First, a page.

Oh Captain, My Captain: Some of the best Captain America toys ever made


By Nick Saunders

I thought that a fitting way to celebrate our freedom from the crumpet-eating Brits would be to take a look back at some of my favorite Captain America toys that have been made in the last 30 years. He has always been one of my favorite superheroes, and I always love scoring a new Cap toy.


Secret Wars Captain America, Mattel (1984)

In 1984, Mattel released an entire Secret Wars line to cooncide with the Marvel crossover comic being published at the time. These were also meant to be placed in direct competition with the DC Super Powers figures being made by Kenner.

This Cap was particularly cool because the figure was durable unlike the Kenner line, and featured the line’s signature shield gimmick with a lenticular insert that would alternate images.

image image

Marvel Super Heroes Captain America, Toy Biz (1990)

It took a few years to get another decent Cap figure again, but Marvel subsidiary Toy Biz hit a home run with their Marvel Super Heroes line in 1990. This figure is unique because he had a shield that was mounted on a spring-loaded launcher.

Also, no doubt due to my highly persuasive (read: irritating) begging and campaigning, my folks were generous enough to get me the accompanying Captain America Turbo Coupe. This was basically a Corvette ZR-1 on steroids with a working shield battering ram and detachable hidden glider. One of the greatest action figure vehicles ever made, I really wish I knew what I did with mine.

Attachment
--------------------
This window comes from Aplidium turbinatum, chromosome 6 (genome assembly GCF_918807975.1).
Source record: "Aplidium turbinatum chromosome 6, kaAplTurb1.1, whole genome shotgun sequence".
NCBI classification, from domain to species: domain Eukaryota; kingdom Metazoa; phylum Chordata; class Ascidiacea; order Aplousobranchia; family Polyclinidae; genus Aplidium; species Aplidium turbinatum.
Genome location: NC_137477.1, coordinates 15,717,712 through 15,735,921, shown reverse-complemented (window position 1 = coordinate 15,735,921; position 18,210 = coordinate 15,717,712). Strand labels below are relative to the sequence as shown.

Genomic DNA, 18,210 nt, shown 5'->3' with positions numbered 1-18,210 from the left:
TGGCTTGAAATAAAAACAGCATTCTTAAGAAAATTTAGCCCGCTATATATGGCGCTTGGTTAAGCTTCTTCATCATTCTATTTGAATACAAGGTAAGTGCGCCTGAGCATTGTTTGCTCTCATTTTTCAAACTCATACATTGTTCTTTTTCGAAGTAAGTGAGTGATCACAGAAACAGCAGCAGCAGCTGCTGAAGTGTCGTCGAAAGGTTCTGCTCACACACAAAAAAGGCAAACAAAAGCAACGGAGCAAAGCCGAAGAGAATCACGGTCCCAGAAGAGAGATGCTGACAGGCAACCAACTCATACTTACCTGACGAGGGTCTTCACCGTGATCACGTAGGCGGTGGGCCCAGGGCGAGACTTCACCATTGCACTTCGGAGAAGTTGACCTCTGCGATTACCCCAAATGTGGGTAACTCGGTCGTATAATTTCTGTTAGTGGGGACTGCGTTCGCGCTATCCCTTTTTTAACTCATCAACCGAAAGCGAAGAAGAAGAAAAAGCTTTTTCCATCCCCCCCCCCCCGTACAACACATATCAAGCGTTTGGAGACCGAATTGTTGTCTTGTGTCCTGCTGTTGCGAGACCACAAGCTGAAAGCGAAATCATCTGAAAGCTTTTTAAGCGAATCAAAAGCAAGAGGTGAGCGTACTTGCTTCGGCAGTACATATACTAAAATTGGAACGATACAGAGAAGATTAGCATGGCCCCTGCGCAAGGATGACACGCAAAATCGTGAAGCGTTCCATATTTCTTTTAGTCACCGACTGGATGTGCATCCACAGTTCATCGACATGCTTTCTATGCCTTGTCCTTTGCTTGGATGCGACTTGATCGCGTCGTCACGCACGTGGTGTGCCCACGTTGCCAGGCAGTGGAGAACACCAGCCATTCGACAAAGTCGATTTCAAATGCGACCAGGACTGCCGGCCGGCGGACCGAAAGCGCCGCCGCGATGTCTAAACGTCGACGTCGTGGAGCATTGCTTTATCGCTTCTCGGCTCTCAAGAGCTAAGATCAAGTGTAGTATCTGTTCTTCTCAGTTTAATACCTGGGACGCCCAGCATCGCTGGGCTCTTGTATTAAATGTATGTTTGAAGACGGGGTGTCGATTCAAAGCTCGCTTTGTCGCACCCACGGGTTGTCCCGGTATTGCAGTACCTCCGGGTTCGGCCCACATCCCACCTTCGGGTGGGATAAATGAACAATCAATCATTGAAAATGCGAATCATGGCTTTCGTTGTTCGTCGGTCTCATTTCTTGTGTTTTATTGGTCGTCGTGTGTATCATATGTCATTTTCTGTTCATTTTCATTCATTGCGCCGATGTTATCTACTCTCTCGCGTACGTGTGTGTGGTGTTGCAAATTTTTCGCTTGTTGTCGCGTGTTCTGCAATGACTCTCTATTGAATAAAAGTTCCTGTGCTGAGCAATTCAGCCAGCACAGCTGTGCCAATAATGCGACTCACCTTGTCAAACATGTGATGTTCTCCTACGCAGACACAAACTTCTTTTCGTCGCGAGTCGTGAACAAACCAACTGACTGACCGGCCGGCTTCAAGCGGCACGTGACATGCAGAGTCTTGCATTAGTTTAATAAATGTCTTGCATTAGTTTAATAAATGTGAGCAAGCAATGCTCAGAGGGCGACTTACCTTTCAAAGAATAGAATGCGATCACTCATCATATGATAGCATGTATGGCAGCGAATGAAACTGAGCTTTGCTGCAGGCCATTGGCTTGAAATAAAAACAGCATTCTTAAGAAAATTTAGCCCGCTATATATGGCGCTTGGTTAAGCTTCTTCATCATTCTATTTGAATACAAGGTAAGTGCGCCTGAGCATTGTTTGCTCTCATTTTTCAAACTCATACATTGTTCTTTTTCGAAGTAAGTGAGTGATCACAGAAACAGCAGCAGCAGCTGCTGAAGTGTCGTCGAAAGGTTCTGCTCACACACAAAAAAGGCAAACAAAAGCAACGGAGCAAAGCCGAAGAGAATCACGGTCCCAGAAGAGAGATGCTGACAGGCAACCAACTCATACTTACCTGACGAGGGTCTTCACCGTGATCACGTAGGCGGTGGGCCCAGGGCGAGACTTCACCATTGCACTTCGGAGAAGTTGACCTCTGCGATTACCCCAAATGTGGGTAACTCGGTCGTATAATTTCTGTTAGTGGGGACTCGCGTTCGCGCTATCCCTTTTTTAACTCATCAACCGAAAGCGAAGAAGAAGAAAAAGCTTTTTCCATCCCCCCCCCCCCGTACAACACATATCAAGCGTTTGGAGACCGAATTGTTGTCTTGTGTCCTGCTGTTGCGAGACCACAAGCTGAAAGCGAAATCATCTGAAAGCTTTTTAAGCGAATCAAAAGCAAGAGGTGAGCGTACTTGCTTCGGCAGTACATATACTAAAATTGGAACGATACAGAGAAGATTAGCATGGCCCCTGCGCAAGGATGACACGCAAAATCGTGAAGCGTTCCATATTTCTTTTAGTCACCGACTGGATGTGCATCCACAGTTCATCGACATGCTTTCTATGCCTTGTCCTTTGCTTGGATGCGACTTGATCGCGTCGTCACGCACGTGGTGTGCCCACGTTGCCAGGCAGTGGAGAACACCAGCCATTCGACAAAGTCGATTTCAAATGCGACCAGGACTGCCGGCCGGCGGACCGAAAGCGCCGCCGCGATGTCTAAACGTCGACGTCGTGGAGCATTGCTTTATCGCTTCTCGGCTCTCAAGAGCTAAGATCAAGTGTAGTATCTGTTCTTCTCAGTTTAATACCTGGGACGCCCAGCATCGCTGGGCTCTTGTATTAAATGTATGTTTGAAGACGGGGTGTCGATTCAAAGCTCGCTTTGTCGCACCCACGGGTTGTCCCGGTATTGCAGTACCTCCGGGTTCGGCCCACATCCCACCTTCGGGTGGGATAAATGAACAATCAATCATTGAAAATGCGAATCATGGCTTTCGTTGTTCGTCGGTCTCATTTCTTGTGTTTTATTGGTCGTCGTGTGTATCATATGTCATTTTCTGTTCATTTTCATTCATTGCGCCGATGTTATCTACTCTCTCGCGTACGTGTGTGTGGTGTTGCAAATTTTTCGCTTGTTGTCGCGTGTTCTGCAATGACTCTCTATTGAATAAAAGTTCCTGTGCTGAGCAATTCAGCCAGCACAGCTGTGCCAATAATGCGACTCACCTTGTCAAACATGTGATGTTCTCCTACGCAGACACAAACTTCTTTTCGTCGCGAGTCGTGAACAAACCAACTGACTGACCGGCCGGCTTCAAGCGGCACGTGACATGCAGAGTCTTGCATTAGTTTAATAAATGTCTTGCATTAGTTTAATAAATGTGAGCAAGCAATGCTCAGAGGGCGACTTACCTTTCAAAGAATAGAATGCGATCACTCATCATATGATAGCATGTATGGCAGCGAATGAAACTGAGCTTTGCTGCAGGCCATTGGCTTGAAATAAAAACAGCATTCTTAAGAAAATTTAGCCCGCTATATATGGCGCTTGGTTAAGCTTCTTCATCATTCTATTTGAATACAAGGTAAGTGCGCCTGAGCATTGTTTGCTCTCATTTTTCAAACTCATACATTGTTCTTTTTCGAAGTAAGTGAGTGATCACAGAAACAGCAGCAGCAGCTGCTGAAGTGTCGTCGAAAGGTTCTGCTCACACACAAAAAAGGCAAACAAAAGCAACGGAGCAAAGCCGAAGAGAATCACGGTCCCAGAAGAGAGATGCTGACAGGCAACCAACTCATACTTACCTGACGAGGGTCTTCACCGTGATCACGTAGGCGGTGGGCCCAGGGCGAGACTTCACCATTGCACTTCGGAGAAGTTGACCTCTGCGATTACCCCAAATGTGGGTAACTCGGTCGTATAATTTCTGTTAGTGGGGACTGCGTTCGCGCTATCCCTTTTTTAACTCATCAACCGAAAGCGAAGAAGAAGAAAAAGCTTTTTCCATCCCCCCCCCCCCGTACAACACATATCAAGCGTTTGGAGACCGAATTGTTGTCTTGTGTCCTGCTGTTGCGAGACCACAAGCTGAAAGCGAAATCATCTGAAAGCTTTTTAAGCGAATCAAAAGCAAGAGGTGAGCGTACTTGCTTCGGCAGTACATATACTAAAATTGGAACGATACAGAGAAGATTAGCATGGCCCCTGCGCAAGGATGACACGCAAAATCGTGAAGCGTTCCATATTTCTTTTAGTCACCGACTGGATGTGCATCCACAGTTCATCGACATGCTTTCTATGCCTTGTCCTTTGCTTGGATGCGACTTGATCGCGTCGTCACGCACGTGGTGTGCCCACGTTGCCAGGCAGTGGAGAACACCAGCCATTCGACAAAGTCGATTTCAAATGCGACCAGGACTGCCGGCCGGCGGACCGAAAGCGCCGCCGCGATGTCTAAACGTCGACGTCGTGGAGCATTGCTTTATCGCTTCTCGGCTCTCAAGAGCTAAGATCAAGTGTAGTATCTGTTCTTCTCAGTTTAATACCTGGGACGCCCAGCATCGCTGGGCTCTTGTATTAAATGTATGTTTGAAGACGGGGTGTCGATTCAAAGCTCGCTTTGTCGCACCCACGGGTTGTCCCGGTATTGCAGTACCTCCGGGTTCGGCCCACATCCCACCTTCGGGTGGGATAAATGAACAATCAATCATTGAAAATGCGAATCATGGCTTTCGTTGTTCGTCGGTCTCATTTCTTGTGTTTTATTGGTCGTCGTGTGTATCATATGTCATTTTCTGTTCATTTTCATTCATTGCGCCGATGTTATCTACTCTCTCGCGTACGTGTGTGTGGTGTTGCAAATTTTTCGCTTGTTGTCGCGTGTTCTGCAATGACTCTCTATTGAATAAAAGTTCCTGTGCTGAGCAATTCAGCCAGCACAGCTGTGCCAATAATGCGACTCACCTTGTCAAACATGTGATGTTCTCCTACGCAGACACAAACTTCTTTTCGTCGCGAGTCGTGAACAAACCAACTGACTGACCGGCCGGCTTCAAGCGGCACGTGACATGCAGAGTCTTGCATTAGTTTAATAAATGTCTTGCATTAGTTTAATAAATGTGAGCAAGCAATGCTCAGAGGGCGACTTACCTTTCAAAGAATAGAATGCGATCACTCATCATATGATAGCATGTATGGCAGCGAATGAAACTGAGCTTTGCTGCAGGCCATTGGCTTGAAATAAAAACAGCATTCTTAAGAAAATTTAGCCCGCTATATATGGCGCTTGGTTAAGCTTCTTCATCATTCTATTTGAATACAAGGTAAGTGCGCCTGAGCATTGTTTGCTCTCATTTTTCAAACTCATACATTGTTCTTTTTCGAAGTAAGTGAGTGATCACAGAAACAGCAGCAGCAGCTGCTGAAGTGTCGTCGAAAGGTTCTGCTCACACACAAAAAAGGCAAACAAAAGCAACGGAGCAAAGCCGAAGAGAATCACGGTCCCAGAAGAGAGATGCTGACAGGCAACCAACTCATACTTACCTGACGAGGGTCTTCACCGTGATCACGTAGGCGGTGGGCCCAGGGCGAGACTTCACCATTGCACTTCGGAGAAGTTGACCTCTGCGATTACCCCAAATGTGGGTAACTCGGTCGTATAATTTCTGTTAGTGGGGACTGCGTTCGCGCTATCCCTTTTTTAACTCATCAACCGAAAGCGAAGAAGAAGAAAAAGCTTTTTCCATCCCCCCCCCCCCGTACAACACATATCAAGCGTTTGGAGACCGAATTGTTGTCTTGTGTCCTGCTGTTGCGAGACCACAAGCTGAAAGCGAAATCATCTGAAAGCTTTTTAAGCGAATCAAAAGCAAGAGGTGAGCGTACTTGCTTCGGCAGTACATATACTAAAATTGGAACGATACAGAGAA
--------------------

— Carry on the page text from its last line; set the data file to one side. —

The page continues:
Marvel Legends Series 1 Captain America, Toy Biz (2002)

The modern standard for action figure quality was established in 2002 when Toy Biz conceived and released the Marvel Legends toy line. These hyper detailed and articulated 6-inch figures redefined the superhero toy and further blurred the line between “toy” and “collectible.” This piece still remains one of the highlights of my action figure collection.


Marvel Legends Ultimate WWII Captain America, Hasbro (2008)

Considered the primary influence for the costume of Cap in Captain America: The First Avenger, this Ultimates modeled figure came in a 2-pack with the first Marvel Legends iteration of Ultimate Nick Fury. This depicts Cap while fighting in World War II, prior his deep-freeze in the Arctic.

It comes to the party strapped with a pistol, shield, and machine gun, with removable ammo belt, helmet, and an interchangeable head. Steve Rogers definitely was smoking Nazis in style.


Marvel Legends Heroic Age Captain America, Hasbro (2012)

This figure actually is a depiction of Bucky Barnes (aka the Winter Soldier), former sidekick of Captain America, who took up the shield while the original Cap was temporarily “dead.”

I really despised the design of this suit when it first debuted in the comics, but the first time I came across this figure my opinion of the revamped suit totally reversed. It has a tactical vibe to it with the black accents and gear, metallic paint, and the included pistol and Rambo shank give it beaucoup street cred. Yes, I just said an action figure has beaucoup street cred.

My brother gave this to me last year for my birthday, and it remains one of my favorites.


Transformers Crossovers Captain America, Hasbro (2009)